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Costa Rica, which took place from February 3-12, 2016, was incredible. As part of our program at PWB, we are now offering photodocumentary workshops, which are taught by our founder Danielle Da Silva, all over the world. As part of our workshop, students who have successfully completed our workshop will receive and official introduction to photodocumentary certificate and have a chance to be featured in our magazine. During our workshops, students learn about Portraiture, lighting and how to use it, photography ethics, along with landscape and night photography. This workshop, I was chosen to go along with Danielle to capture all of the behind the scenes footage, both photo and video. Our next workshop is taking place in May in the Galapagos Islands (but is fully booked) and then we have our fall workshop taking place in Cambodia in October and there are still spots available. Anyone who is interested can learn more on our website, www.photographerswithoutborders.org/workshops
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In your work in Colombia and Guatemala you beautifully capture the nature and the profound beauty of these places while simultaneously being connected to the people and wildlife that live there and their present reality. How does this awareness affect how you take pictures when you are there?
Number one thing to remember as a documentary photographer is to go with an open mind and not have a story planned ahead of time. If you get to a project, and you already have a story made up in your mind, then the photos your are taking are flawed as they are telling your view of the story, not the view of those who live it every single day. When I arrive, I try my best to get to know everyone on a personal level and make sure they are comfortable with me and having me around. When you act as a ‘fly on the wall’ you capture the beauty and truth that you are meant to be capturing, not your own biased views.
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It is through the sharing of your work that you evolve. PWB encourages multiple levels of sharing of photographers work through its infrastructure. What are some of the outcomes of this process
Here in North America, we are extremely fortunate to live the way we do and that’s why we at PWB want to use everything we have (social media, the news, the web, in print), to tell stories for those who can’t tell them. Our followers and audience are growing on a daily basis and with facebook alone, we can reach over 12,000 people a day. If we are sharing visuals and stories daily, and even a quarter of our audience sees it, it’s a good day. We also publish every project we do in our quarterly magazine where the reader can learn even more about each organization and can see the best photos for that project. You can purchase our magazine at www.photographerswithoutborders.org/pwbmagazine. Our next Issue launches online May 1st. We are also always looking for other ways to grow and to raise awareness for our organizations and have many exciting things in the works.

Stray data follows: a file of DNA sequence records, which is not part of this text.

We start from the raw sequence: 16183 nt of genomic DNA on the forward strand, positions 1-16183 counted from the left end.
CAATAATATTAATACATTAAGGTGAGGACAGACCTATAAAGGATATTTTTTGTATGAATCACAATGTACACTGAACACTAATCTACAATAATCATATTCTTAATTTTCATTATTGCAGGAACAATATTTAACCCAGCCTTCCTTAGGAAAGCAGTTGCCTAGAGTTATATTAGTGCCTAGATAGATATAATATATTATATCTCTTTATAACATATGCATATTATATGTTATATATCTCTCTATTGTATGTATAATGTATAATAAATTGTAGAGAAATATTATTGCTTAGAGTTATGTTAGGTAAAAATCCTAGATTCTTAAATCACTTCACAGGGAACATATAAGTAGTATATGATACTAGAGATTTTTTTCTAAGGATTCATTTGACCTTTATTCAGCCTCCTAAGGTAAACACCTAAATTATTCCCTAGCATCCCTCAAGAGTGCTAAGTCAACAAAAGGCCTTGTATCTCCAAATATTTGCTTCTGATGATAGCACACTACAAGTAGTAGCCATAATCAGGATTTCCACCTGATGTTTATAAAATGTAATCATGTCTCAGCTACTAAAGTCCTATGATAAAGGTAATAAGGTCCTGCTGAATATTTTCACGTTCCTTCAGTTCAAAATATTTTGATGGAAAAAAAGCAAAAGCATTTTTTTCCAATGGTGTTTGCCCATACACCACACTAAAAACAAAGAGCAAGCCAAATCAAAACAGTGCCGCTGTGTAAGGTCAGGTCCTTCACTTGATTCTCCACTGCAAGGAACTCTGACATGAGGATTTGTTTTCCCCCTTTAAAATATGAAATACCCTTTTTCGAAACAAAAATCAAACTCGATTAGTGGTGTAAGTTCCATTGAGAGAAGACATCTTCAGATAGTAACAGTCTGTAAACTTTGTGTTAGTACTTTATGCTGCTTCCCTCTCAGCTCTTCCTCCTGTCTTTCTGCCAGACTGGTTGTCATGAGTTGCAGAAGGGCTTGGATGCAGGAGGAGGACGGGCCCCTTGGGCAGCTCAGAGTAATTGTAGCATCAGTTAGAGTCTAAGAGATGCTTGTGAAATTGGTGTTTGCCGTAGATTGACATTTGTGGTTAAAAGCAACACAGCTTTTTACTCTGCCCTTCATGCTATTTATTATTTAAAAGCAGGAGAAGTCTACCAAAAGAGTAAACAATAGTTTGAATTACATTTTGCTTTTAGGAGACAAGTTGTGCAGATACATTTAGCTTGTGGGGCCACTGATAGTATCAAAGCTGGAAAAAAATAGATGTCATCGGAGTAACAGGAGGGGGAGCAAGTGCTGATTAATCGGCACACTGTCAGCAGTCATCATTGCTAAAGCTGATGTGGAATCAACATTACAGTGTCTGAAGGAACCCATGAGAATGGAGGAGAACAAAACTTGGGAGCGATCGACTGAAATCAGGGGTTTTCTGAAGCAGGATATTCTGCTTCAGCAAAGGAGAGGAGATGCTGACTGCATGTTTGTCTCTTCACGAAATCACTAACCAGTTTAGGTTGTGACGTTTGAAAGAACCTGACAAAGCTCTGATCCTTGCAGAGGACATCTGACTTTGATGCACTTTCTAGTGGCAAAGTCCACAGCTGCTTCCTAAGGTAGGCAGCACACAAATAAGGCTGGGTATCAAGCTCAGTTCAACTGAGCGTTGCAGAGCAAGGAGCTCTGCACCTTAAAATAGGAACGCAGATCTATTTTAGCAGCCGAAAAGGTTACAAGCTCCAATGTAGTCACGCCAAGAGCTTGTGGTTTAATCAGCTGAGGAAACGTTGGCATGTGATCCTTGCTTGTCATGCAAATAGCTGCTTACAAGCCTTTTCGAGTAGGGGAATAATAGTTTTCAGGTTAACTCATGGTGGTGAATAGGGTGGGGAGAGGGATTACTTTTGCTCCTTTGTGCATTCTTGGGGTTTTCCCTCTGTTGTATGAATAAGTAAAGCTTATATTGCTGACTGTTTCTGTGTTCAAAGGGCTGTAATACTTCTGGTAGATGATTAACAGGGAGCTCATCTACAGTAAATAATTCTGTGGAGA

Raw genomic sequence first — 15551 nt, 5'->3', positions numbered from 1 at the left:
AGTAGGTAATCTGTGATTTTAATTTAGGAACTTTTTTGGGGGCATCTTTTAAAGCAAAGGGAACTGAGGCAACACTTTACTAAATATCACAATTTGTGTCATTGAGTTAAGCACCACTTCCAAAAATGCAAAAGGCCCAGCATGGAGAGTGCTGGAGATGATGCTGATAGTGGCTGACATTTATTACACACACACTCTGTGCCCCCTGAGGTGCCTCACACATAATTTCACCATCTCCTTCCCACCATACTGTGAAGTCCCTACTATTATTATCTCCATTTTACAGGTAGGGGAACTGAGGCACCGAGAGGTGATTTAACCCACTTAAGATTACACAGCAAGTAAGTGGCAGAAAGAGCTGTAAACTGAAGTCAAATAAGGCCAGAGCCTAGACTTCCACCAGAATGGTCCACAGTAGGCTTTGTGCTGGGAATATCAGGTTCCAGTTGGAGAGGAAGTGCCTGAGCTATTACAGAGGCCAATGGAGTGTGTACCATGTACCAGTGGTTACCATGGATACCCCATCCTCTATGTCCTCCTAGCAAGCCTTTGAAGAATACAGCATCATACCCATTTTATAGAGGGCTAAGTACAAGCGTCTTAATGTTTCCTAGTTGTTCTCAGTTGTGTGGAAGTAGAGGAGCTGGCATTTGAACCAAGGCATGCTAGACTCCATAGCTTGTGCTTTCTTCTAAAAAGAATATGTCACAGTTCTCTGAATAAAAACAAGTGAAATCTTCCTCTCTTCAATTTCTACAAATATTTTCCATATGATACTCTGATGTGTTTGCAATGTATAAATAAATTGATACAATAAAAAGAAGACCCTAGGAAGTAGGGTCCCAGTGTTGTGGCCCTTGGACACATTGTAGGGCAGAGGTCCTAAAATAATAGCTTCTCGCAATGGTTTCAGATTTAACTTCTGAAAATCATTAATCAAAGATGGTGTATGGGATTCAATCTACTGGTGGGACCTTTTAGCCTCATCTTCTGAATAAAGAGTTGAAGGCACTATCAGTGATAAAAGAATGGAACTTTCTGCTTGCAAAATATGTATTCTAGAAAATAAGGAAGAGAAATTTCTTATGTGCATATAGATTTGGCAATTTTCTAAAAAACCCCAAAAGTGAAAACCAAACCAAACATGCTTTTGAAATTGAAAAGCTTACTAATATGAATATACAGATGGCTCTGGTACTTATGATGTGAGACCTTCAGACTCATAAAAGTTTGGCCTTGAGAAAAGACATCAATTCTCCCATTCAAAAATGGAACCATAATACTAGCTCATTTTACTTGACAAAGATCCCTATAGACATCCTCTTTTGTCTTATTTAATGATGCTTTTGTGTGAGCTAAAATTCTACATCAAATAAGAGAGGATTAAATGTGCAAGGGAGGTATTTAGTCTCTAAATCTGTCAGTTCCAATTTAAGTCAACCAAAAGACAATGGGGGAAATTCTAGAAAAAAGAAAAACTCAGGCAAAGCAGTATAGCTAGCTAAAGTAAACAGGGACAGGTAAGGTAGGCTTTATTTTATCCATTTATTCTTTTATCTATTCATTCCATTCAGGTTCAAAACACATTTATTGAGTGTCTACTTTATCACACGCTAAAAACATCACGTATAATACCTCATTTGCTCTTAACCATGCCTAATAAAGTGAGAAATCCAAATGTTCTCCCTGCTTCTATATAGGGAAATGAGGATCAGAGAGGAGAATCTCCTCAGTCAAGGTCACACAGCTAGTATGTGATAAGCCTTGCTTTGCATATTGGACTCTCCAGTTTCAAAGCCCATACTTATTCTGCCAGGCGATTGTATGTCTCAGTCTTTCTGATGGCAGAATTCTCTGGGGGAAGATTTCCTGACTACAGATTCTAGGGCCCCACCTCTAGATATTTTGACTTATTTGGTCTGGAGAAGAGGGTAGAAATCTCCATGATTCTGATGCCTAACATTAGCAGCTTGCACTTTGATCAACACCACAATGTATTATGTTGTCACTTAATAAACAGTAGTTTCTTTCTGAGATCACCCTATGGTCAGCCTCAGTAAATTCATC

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There is an upcoming photojournalism course with PWB in Cambodia. How does a course with PWB differ from a travel experience one may have visiting a country?
Our workshops are the best of both worlds: exploring a new country & learning while traveling. We make sure that there is still a “vacation” aspect to the trip where we are seeing the major sights of the country and then as well as the traveling, you get to learn and refresh any current photography skills you may have or don’t have. We teach the students Portraiture, Lighting, Ethics, Storytelling and more! While this is a “vacation” and an opportunity to explore new places, it is also a learning opportunity and what you get out of the workshop depends what you put into it. If you jump right in and get out of your comfort zone, you will not only grow as a photographer but will have an amazing time meeting people and experiencing new things.

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Can you describe the relationship your subjects have to the camera when you were in these countries. What were their thoughts and reactions and hopes attached to being documented?
Every country is different and every person you meet is different. When I was in Guatemala, I wanted the children to be comfortable with me and be okay with me taking their photo and it took me sitting with them at lunch one day, and letting them take my camera and run around capturing photos through their own eyes. When I showed the children those photos, their faces lit up as if they realized the power of the camera. From then on, I was able to be invisible and capture the candidness and truth that would happen day to day. Some countries I have traveled too, there are sensitive times you are not allowed to take photos and you need to be very respectful of those moments and people. When in Colombia, I was invited to a prayer ceremony with the chief of the local Indigenous tribe and he encouraged us to participate (sans camera). As much as I would love to have photos of this experience, I am more grateful for living in the moment and taking in the experience without my camera and that memory, will forever only be mine.
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How did these trips change you and then in turn change you as a photographer in any setting?
On a personal level, my eyes have opened up to a whole new appreciation of what I have but also what is really happening around the world. I hope that by people like us sharing stories and spreading awareness, it will help the world improve the quality of life for those who need help and I hope I inspire others to use their voice, even if it’s small, to do their part when possible. As a photographer, I have learnt and grown SO much in the last two years. I have improved not only as a visual story teller but also just as a human.
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When you are selecting your photographs from each country you have been to what is your criteria for a picture that communicates your experience?

When choosing my final photos, I of course am looking for the best quality images but those images, need to tell the story perfectly. A huge part of this, is field notes and captions of photos. While on projects, taking notes of key people, important stories, and facts really help to chose the right photos upon return. You want to have captions and notes on the key people in the story so you can bring a personal aspect to the story where the viewer can relate and appreciate (and hopefully be inspired).